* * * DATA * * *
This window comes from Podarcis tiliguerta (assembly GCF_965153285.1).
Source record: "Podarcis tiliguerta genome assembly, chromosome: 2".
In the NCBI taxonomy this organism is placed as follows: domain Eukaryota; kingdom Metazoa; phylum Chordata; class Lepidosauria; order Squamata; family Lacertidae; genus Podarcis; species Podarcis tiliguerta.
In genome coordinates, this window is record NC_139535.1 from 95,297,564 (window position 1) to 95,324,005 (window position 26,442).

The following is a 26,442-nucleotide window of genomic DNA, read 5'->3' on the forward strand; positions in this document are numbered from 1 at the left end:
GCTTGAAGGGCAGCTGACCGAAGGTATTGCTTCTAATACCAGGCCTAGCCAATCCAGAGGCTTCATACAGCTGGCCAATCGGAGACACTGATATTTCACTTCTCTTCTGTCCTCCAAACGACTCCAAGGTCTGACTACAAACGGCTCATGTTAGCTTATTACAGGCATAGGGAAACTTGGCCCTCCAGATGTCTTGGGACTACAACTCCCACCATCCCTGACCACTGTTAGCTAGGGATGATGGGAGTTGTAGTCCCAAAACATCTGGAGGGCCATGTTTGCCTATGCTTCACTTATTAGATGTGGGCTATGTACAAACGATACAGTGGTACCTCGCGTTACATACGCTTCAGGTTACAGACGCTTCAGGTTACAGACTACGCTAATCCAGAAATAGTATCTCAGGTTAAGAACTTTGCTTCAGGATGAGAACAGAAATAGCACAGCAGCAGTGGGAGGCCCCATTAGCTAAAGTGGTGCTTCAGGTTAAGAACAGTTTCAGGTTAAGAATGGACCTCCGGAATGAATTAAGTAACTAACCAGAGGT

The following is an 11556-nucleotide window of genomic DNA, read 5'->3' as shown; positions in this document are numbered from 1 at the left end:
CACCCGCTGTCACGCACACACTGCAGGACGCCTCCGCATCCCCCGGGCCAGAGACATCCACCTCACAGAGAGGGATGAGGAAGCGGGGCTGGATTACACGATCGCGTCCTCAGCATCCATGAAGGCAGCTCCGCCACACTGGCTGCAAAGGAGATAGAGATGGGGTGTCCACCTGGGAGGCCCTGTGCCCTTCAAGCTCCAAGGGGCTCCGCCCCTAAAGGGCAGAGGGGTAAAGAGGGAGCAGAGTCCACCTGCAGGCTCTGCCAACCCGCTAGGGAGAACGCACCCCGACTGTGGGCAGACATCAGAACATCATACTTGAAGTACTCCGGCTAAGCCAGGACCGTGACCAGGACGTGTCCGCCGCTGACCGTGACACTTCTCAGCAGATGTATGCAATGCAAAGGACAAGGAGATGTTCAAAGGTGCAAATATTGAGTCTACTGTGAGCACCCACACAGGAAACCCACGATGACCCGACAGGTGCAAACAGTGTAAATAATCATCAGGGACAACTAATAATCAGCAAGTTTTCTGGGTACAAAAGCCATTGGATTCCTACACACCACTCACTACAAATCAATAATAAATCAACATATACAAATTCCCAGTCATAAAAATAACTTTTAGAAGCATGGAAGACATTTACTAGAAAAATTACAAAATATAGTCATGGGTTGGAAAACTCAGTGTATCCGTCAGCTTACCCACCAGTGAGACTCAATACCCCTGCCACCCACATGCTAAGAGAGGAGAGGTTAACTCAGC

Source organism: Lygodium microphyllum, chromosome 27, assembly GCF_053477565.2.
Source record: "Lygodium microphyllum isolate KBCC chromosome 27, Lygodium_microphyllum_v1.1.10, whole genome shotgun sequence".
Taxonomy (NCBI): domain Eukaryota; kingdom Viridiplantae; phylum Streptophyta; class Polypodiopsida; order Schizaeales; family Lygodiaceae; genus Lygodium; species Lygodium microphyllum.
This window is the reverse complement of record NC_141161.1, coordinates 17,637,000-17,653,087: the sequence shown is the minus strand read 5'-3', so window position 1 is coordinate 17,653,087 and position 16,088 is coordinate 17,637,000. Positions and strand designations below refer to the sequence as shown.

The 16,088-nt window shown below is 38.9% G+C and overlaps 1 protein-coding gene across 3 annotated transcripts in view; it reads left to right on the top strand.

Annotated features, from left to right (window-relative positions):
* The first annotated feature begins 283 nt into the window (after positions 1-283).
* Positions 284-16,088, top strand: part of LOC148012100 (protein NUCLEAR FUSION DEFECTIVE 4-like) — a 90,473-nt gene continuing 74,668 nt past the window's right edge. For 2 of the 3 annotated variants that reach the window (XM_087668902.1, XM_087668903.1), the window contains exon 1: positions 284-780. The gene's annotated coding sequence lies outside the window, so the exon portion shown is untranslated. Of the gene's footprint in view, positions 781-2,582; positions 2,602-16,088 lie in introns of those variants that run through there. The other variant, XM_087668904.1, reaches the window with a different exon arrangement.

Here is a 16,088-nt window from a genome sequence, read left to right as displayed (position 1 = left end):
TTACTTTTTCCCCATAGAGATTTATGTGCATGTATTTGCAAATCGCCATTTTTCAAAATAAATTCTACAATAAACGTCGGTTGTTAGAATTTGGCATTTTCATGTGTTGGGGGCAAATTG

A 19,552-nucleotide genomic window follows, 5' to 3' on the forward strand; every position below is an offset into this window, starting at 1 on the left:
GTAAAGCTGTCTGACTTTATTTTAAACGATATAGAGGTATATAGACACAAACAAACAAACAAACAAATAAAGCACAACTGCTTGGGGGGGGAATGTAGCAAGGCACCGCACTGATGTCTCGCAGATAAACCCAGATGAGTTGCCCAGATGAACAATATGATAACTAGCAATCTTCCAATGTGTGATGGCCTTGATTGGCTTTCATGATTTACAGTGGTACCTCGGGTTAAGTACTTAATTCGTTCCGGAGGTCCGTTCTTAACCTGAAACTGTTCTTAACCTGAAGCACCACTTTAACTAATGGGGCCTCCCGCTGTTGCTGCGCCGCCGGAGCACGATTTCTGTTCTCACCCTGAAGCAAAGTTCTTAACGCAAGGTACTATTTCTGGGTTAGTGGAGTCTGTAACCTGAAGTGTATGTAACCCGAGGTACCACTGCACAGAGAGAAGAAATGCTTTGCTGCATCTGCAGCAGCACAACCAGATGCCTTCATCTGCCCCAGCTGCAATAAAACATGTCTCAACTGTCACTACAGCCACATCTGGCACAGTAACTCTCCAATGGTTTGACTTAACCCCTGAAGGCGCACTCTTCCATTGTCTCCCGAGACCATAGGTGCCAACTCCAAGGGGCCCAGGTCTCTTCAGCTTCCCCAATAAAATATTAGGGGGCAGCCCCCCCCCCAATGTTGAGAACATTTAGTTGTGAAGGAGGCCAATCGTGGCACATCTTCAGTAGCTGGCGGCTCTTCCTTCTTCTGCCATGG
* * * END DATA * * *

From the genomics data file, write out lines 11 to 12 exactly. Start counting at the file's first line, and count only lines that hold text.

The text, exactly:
Taxonomy (NCBI): domain Eukaryota; kingdom Viridiplantae; phylum Streptophyta; class Polypodiopsida; order Schizaeales; family Lygodiaceae; genus Lygodium; species Lygodium microphyllum.
This window is the reverse complement of record NC_141161.1, coordinates 17,637,000-17,653,087: the sequence shown is the minus strand read 5'-3', so window position 1 is coordinate 17,653,087 and position 16,088 is coordinate 17,637,000. Positions and strand designations below refer to the sequence as shown.